90 km to the south-west of South Tubbataha, lies Basterra Reef. Again, it is small in size (but larger then Jessie Beazley Reef) and has some fantastic diving and marine life. Surrounded by seas that descend to some 1,800m, the reef rises to the surface as a pinnacle with a sand bar on top. Two wrecks, of The Oceanic and a Tristar B, lie to the east and north. Many consider this reef to be the best diving site in The Sulu Sea.
On the northern face, it is normal to start your dive over the Tristar B and allow the currents to take you east or south. There is a gentle slope to 10m and then a drop-off that descends to depths even sports divers cannot reach. Despite heavy dynamite fishing around the wreck, many species of fish have made it their home, including snappers, surgeonfish, parrotfish, trevallies and wrasse. Whitetip reef sharks occasionally make an appearance as well. Further away from the wreck the coral is in good condition and fish life is prolific.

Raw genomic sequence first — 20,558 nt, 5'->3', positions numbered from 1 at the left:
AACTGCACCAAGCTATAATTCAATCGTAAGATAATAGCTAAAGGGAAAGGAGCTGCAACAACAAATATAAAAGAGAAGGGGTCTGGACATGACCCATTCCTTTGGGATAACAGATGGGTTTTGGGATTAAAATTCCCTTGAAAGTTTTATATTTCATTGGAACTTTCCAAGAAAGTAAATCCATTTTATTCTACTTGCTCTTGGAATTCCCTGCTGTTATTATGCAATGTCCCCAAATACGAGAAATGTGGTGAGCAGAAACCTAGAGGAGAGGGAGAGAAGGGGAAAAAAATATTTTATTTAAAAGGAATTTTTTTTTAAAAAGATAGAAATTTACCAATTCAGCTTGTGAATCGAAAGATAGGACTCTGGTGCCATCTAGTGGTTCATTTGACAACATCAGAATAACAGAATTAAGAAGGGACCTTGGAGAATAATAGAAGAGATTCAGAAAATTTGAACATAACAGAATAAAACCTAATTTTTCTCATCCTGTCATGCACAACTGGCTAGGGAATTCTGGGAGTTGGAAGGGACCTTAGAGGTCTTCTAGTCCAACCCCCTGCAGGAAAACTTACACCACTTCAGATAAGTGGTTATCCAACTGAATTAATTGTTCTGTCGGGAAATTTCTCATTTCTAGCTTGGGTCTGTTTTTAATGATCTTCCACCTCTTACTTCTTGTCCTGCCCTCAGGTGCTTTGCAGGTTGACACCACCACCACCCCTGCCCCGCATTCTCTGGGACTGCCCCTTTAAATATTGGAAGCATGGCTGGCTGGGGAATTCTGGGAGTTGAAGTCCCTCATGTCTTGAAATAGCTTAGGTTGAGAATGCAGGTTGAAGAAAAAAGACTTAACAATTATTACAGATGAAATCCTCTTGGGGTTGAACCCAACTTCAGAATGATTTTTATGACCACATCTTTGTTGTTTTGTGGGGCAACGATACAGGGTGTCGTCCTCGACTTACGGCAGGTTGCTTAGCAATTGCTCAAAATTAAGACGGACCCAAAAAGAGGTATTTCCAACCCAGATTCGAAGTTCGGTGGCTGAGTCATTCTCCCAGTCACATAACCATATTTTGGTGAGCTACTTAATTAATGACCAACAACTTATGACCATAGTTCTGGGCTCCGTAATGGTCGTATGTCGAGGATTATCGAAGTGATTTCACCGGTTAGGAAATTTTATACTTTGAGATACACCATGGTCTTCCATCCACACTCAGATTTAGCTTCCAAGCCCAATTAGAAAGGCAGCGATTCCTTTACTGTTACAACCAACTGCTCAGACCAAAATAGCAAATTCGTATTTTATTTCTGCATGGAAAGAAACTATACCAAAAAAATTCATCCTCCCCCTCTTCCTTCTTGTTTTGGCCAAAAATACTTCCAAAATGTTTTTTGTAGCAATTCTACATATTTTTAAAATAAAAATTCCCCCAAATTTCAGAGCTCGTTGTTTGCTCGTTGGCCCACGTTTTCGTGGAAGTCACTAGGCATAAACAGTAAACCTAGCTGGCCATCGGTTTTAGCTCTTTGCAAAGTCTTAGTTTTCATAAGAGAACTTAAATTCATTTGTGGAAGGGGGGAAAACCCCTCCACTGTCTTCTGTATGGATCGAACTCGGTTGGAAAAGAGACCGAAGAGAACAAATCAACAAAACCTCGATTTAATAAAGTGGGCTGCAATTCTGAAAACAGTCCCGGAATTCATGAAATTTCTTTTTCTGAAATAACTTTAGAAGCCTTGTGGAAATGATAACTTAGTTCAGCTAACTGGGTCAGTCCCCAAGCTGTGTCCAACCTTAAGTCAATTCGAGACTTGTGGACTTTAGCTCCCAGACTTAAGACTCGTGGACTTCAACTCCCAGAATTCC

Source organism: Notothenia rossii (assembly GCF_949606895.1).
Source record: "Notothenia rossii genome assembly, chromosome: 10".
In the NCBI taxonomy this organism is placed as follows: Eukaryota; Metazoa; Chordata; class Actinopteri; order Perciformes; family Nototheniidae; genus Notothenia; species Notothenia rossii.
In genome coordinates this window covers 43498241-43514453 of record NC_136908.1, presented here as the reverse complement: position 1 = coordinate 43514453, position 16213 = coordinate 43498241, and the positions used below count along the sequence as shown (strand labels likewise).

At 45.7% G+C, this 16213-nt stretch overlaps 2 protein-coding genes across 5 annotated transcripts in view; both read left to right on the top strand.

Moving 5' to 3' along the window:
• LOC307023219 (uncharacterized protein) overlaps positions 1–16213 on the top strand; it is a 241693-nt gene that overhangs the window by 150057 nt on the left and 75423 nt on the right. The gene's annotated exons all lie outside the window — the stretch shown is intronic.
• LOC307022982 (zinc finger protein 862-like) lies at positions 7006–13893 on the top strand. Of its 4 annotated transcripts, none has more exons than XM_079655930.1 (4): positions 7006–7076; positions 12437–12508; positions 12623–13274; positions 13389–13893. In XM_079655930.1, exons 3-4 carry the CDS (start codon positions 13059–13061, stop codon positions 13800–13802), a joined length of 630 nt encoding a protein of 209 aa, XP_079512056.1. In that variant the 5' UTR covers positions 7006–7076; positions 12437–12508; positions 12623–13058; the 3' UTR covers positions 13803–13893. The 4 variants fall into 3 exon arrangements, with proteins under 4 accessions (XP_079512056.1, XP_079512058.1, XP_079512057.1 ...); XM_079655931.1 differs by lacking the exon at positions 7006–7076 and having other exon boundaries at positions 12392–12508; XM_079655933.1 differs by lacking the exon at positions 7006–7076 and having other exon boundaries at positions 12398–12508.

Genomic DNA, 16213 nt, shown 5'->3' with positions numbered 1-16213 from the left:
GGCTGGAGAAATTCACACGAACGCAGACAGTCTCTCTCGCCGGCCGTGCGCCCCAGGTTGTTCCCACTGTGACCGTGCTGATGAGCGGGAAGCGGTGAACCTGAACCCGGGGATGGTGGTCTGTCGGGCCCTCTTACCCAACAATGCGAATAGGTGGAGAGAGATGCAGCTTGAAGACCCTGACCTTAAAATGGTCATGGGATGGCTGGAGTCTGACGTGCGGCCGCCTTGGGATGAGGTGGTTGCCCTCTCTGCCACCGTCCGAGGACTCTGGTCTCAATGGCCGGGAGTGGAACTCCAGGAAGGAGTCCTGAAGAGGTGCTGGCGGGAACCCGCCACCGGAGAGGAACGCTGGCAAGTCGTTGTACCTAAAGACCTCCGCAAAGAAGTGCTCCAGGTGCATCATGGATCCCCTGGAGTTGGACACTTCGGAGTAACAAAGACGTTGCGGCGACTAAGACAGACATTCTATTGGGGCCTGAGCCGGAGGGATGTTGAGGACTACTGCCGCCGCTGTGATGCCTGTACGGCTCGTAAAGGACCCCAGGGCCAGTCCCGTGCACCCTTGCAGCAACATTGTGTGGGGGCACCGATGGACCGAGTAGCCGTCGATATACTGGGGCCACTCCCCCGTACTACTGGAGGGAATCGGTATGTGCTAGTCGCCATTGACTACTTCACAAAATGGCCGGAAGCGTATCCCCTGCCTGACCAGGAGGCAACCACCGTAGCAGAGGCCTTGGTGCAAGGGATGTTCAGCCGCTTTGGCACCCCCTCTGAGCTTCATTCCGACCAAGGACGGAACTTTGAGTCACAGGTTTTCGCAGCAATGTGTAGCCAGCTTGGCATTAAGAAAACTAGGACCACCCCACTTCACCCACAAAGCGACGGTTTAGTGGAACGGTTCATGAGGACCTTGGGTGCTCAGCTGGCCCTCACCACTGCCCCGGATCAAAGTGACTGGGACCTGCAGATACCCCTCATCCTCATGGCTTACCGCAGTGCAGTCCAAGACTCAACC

Around the wreck of The Oceanic on the eastern side of the reef is a rich coral slope to 8m. You will encounter all the usual reef fish and larger pelagics including manta rays, turtles and reef sharks.
On the south face, there is a sandy slope with good coral that drops to 18m and then a drop-off to the depths. Here again, fish life is teeming and you can expect to see moray eels, flounders, reef sharks and Blue Spotted Lagoon Rays. Along the wall there are masses of hydroids, gorgonians and barrel sponges. Further out, regular pelagic visitors include reef sharks, hammerheads, tuna, mackerel, manta rays and turtles, to name but a few.
Another site worth visiting is Bancoran Island, 70 km southwest of Basterra. Unfortunately, it is now inhabited which has meant that the standard of diving has declined, but it is still a good spot to discover Giant Clams, lobsters, barracuda, tuna and reef sharks.